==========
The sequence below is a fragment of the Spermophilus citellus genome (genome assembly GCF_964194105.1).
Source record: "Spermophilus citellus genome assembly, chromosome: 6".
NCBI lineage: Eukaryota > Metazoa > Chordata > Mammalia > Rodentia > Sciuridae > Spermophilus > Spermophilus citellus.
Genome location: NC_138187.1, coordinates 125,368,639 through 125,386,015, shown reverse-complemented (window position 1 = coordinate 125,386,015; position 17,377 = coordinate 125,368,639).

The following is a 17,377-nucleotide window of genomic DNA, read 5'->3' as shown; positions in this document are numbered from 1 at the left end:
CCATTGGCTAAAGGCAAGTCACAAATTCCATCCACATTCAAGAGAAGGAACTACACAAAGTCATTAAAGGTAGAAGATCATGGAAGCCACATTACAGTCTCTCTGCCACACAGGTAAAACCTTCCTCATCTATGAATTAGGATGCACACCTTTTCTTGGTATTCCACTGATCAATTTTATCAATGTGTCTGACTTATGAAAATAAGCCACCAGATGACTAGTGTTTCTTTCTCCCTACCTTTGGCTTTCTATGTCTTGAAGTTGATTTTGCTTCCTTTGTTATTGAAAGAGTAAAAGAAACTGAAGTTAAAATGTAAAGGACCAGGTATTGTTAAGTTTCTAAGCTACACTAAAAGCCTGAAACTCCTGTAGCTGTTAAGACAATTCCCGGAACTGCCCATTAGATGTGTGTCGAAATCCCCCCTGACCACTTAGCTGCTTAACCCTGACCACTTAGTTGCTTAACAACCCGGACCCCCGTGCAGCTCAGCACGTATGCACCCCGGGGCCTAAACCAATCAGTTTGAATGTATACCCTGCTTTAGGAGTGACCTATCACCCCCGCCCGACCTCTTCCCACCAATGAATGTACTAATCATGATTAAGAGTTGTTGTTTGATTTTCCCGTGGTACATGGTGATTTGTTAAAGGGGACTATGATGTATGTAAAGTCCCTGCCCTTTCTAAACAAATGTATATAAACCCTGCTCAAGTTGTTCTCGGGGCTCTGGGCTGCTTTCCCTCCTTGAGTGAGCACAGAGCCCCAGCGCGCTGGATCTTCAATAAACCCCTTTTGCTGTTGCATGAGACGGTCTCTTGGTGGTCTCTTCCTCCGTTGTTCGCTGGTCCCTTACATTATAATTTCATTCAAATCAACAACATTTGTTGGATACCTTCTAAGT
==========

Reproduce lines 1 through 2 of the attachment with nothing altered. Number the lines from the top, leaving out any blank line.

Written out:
The sequence below is a fragment of the Spermophilus citellus genome (genome assembly GCF_964194105.1).
Source record: "Spermophilus citellus genome assembly, chromosome: 6".